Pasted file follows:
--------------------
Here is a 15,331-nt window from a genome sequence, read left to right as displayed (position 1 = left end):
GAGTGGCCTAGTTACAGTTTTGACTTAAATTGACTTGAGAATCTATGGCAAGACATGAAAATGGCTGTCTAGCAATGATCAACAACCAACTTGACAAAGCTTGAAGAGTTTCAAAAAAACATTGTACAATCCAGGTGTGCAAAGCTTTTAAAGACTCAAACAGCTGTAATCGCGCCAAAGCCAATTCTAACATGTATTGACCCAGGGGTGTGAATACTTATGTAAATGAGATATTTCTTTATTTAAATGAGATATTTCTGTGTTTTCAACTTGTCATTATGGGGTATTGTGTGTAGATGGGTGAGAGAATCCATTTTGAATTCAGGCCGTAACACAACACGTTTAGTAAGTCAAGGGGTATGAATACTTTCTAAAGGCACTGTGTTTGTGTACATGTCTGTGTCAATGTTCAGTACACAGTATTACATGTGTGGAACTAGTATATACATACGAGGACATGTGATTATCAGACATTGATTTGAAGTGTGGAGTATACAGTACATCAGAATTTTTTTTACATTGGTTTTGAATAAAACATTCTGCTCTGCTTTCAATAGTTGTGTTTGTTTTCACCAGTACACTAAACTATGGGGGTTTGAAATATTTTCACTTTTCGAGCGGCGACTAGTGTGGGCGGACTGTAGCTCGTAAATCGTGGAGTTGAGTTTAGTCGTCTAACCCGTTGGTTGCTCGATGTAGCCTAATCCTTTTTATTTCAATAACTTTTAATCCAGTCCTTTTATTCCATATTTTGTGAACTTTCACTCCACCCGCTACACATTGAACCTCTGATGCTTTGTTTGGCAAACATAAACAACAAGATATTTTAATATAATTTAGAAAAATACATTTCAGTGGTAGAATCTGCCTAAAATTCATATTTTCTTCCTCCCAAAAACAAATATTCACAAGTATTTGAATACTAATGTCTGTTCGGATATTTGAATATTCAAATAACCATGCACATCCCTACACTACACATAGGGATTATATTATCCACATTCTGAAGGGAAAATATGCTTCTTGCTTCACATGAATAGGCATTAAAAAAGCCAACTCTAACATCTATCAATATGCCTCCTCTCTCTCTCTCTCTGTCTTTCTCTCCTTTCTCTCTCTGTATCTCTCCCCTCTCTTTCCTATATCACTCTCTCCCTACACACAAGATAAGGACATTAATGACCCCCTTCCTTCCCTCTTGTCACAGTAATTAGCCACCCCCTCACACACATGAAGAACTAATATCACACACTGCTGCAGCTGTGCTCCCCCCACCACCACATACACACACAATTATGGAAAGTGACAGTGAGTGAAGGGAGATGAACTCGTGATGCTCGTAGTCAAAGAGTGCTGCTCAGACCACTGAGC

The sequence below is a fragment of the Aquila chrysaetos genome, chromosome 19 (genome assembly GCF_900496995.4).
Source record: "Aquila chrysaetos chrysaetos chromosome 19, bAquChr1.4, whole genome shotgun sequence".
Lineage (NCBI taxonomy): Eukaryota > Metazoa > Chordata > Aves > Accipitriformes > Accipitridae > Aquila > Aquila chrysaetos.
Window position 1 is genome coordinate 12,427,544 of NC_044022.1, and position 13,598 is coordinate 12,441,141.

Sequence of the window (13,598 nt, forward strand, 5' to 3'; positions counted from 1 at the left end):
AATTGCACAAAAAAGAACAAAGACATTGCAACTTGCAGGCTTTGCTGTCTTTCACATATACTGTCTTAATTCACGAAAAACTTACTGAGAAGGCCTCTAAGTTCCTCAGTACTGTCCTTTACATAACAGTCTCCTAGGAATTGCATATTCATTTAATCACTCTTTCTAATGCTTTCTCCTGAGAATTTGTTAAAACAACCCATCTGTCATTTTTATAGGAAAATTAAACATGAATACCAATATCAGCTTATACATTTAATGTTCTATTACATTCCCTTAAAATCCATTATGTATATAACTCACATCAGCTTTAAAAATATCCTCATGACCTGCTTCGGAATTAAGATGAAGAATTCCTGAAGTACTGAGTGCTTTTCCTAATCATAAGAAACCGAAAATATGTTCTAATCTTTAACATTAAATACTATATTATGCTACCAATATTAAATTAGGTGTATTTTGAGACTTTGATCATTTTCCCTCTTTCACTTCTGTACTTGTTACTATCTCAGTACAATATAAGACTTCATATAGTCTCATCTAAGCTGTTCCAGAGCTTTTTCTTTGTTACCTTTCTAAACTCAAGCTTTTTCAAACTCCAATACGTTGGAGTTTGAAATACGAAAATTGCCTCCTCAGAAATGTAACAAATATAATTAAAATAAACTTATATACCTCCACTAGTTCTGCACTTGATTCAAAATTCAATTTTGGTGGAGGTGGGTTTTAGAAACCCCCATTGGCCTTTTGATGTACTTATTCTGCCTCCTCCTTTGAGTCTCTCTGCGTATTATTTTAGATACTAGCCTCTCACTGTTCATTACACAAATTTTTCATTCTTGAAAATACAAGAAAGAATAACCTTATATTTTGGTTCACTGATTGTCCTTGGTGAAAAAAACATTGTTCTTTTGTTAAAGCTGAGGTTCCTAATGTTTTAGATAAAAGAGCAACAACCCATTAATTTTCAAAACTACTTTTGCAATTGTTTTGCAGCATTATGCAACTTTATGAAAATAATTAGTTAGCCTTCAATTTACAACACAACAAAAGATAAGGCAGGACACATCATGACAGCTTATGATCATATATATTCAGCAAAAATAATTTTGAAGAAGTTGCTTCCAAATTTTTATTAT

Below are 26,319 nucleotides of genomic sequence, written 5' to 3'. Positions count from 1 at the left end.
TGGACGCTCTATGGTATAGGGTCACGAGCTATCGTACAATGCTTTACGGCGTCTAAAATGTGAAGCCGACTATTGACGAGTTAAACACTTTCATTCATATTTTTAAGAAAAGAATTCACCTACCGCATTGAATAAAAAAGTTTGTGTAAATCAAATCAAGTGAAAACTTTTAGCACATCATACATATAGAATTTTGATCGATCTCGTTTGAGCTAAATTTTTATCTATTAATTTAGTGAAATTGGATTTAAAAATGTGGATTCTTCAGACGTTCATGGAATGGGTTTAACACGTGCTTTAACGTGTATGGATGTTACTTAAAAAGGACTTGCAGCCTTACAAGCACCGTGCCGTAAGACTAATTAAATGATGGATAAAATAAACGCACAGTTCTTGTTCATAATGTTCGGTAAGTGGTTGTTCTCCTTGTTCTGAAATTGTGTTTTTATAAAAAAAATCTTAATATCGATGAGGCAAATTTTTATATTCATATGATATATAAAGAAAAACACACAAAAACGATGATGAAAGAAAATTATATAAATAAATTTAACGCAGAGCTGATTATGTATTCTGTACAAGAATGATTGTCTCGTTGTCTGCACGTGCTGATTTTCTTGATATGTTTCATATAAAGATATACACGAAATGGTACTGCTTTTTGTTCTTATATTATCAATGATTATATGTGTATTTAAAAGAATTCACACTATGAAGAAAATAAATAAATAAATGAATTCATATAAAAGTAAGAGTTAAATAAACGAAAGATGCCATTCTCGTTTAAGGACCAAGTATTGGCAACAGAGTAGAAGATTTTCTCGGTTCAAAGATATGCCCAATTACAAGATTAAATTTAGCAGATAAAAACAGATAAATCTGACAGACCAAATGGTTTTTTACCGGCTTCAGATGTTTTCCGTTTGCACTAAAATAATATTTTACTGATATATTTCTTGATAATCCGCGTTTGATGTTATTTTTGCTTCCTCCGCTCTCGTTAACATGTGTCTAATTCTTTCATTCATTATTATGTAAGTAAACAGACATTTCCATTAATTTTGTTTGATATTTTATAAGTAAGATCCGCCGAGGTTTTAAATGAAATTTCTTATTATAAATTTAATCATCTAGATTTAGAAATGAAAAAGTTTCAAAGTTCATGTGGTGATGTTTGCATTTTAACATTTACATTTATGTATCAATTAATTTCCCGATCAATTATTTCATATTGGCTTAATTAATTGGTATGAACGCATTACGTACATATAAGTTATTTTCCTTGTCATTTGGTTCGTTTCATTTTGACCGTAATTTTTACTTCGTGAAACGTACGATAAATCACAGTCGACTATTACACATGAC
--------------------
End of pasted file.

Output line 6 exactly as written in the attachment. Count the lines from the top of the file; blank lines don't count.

Window position 1 is genome coordinate 12,427,544 of NC_044022.1, and position 13,598 is coordinate 12,441,141.